California DPSS Adult Protective Services Complaint - Healthcare workers beware of APS!

Review by CAMedWmn on 2005-04-25
GLENDORA, CALIFORNIA -- Healthcare workers in California, as well as other mandatory reporters, need to be aware that Adult Protective Services will likely reveal your identity to alleged abusers of the disabled and elderly as the one who reported suspect abuse. This will almost always result in loss of job, as well as other retalliatory measures.

In this case, myself and several nurses and social workers reported our observations and concerns over a client being subjected to fiduciary, physical, and emotional abuse, as well as neglect, isolation, and abandonment. This was apparently the second time that APS had been notified of suspected abuse of this client by one or more of the existing UNTRAINED caregivers in three years. Since the client cannot call for outside help on her own, it became necessary for us to act in her behalf.

The social worker from APS sent to investigate the matter spent a grand total of 45 seconds in the home, and never once spoke with or to the client. In addition, he spent a few minutes outside the home talking with one of the alleged abusers. The following day, I was given one week to move out of the home (I am a live-in caregiver). The registry that supplies licensed nursing care is being fired as well. Seems the social worker who refused to discuss anything at all with the client or myself was quite forthcoming with the alleged abuser he was investigating FOR A SECOND TIME. He went so far as to give names, dates, and specific details, judging by what I am being told thus far.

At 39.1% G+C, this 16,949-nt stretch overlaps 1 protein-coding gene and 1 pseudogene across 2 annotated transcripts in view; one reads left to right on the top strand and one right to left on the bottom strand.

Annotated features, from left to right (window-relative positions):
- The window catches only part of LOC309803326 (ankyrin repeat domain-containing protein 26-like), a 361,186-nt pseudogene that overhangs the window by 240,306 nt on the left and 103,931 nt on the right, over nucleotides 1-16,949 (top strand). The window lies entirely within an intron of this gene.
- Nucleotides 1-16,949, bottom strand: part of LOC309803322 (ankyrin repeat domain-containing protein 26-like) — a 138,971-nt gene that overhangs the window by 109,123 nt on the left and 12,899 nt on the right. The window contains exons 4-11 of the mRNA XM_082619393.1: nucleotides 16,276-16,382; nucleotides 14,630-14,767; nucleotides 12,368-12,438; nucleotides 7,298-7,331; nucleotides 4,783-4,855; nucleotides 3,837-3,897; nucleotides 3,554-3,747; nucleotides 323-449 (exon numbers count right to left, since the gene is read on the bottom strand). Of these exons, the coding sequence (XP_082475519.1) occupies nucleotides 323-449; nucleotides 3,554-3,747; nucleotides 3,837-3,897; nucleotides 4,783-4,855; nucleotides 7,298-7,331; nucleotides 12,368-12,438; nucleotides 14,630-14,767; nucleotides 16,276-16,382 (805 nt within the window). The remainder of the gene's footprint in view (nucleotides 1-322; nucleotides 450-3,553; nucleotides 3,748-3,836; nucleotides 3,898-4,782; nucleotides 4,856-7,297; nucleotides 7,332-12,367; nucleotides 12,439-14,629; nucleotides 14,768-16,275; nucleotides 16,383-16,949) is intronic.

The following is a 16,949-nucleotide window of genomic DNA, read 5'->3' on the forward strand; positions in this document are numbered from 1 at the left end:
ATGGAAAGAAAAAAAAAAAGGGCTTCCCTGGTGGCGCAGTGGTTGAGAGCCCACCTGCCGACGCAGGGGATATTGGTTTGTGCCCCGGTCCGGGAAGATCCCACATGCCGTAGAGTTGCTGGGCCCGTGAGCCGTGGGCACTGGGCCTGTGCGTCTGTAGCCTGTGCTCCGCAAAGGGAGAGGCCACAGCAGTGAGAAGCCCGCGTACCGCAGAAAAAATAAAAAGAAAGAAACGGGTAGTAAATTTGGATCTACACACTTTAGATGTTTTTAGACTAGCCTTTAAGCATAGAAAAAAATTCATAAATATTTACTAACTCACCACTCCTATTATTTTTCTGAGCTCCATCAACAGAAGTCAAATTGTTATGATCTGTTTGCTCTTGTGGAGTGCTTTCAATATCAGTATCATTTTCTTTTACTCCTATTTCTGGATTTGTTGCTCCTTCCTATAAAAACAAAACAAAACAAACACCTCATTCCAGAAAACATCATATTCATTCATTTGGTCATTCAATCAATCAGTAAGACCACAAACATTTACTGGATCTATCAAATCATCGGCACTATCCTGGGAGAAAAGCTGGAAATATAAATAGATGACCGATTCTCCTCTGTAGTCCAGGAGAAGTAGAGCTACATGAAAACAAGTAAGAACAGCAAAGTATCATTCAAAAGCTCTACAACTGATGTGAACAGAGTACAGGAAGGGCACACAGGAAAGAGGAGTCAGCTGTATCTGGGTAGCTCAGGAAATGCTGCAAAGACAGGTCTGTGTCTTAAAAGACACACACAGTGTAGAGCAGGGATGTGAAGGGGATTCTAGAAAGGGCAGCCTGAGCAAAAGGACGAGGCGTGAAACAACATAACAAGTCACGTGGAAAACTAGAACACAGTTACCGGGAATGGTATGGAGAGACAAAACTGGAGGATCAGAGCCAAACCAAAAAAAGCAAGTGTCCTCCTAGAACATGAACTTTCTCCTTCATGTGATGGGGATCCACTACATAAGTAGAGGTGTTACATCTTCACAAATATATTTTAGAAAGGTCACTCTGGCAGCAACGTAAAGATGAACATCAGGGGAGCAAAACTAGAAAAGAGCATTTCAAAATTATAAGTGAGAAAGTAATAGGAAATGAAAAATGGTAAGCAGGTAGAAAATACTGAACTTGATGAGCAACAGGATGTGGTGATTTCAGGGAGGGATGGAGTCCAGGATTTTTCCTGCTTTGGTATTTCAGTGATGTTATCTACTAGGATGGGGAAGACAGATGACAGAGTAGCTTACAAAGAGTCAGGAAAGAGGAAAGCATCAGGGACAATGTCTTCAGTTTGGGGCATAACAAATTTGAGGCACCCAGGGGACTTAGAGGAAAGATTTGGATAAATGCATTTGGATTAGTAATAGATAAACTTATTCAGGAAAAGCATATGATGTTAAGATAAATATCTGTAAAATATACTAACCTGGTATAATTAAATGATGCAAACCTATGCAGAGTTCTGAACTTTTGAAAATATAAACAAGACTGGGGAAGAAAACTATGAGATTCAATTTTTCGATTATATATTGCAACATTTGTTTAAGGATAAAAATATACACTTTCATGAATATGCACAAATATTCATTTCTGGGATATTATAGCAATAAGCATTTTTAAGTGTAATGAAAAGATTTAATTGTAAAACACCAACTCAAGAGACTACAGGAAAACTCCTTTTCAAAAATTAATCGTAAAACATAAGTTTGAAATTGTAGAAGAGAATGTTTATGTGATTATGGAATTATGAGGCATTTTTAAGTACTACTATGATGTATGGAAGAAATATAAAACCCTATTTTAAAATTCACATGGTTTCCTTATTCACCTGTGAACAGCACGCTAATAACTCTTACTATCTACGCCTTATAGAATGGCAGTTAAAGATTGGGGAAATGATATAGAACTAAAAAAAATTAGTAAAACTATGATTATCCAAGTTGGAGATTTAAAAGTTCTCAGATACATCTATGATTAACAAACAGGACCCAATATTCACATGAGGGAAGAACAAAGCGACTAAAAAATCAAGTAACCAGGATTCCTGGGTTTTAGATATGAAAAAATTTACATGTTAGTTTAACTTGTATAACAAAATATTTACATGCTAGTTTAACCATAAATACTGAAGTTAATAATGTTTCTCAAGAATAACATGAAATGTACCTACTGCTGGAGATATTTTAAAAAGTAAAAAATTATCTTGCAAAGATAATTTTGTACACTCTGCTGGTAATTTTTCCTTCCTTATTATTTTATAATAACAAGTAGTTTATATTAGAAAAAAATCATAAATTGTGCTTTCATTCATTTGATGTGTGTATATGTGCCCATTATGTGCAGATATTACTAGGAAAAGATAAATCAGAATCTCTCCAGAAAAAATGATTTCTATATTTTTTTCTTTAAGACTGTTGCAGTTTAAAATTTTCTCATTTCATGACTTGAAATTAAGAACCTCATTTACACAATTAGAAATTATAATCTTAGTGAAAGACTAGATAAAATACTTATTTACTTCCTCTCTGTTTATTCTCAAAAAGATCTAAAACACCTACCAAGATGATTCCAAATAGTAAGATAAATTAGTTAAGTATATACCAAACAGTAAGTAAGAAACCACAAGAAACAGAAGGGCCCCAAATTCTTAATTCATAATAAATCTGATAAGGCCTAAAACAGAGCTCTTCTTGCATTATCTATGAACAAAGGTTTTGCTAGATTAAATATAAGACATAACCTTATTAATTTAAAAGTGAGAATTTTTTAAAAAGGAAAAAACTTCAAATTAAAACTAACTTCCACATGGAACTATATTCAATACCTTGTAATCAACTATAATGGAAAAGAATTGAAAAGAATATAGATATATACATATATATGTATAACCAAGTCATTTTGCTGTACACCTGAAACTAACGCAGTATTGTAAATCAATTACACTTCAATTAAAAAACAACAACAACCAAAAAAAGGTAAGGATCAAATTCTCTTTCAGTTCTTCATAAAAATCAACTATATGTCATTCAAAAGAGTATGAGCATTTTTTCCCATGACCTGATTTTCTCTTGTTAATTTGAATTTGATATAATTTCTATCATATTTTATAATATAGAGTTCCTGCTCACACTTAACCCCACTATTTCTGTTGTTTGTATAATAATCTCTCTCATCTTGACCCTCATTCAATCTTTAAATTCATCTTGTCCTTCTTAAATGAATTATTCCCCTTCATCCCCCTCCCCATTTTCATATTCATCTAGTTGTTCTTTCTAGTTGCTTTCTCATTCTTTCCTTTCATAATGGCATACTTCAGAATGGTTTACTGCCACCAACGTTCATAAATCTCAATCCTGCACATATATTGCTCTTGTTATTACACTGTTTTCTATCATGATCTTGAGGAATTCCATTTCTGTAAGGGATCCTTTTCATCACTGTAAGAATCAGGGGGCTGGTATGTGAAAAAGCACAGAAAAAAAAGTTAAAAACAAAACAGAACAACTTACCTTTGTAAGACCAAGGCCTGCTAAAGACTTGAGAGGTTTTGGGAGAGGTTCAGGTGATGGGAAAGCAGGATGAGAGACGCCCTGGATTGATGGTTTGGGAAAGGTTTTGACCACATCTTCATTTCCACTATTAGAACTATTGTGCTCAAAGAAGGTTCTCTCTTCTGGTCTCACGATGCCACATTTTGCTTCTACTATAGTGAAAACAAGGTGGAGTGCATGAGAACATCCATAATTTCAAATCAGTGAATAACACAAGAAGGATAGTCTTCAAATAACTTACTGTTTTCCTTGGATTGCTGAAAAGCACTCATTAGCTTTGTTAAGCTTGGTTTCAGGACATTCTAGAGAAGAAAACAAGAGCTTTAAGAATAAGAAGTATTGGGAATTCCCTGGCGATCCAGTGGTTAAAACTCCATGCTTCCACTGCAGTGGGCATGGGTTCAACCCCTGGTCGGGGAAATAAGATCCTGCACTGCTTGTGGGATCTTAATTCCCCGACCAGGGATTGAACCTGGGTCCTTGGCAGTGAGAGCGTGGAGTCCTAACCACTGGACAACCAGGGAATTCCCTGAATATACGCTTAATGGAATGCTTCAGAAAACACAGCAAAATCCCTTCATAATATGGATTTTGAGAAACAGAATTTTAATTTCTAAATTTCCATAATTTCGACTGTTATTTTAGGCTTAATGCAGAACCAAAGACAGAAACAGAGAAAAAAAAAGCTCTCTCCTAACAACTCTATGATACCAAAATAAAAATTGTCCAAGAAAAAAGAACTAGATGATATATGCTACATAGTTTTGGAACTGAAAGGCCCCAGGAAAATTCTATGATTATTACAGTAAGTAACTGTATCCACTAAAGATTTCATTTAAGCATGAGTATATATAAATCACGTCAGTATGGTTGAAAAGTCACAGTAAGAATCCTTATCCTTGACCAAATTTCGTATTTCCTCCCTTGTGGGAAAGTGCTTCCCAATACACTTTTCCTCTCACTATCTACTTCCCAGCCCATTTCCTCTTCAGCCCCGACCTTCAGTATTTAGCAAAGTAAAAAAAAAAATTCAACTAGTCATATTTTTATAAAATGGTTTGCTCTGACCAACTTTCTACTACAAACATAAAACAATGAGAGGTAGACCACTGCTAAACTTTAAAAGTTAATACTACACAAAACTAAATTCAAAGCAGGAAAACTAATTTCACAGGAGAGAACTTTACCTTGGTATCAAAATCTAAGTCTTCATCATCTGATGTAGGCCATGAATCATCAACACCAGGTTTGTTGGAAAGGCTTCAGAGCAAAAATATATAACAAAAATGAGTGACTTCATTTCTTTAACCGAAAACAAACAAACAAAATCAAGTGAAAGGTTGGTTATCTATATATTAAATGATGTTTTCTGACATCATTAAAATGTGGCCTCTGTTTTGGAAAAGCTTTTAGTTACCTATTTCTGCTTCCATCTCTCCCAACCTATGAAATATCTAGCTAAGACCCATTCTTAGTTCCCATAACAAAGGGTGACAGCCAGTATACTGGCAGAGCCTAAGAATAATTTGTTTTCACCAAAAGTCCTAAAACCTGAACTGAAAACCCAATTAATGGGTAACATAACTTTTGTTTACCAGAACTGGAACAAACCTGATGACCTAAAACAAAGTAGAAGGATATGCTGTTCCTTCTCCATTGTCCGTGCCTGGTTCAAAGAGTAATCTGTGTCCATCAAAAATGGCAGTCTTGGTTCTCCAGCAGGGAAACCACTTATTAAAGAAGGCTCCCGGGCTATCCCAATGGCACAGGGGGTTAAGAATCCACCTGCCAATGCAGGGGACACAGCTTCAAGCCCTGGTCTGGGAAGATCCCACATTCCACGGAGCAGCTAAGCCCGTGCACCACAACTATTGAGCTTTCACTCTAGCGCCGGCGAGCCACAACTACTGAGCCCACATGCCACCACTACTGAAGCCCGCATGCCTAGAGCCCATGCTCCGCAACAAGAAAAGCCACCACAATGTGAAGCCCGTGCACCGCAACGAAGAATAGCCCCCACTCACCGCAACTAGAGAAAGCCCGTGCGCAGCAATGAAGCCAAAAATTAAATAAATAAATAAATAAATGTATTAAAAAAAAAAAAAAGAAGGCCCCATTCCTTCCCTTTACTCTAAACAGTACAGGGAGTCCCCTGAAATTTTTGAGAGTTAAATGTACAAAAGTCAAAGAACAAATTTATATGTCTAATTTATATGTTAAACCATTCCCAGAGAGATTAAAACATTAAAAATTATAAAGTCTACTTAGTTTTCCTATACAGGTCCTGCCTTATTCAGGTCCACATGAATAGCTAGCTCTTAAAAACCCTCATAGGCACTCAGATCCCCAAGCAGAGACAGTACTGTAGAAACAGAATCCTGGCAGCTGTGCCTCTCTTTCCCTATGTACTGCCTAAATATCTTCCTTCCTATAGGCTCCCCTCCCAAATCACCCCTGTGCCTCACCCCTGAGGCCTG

As a healthcare worker in California (as well as the rest of the nation, I suspect), I am obligated by law to report any suspected or actual abuse or reports of abuse by third parties against children, the elderly, disabled, spouses, etc. If I fail to, and it is later learned that I knew of the abuse, I could face steep fines and prison time, not to mention the end of my career. My identity is supposed to be kept confidential. What this so-called investigator did was illegal at best, and has set the stage for continued abuse against the client. In addition, those of us who reported our concerns and observations have been removed from the picture, insuring no more complaints are issued (at least for a few years, judging by the track record). And yes, this was the same social worker who investigated the last report of abuse a few years back.

Because of the way this was mishandled, I will no longer be working in home healthcare. Since the law requires that I report any suspected or witnessed abuse(s), I simply won't see, hear, or suspect any of it. After all, how much help can I be to someone who is sick or injured if I become a victim myself? Until California does something about APS's refusal to end the abuse of the elderly and disabled, there is little more I can do to protect myself.

One thing is certain, however. I now understand very well why there is such a severe shortage of nurses in California. If you report abuse, you get fired. If you don't report it, you go to prison.

Truck driving is looking better every day.

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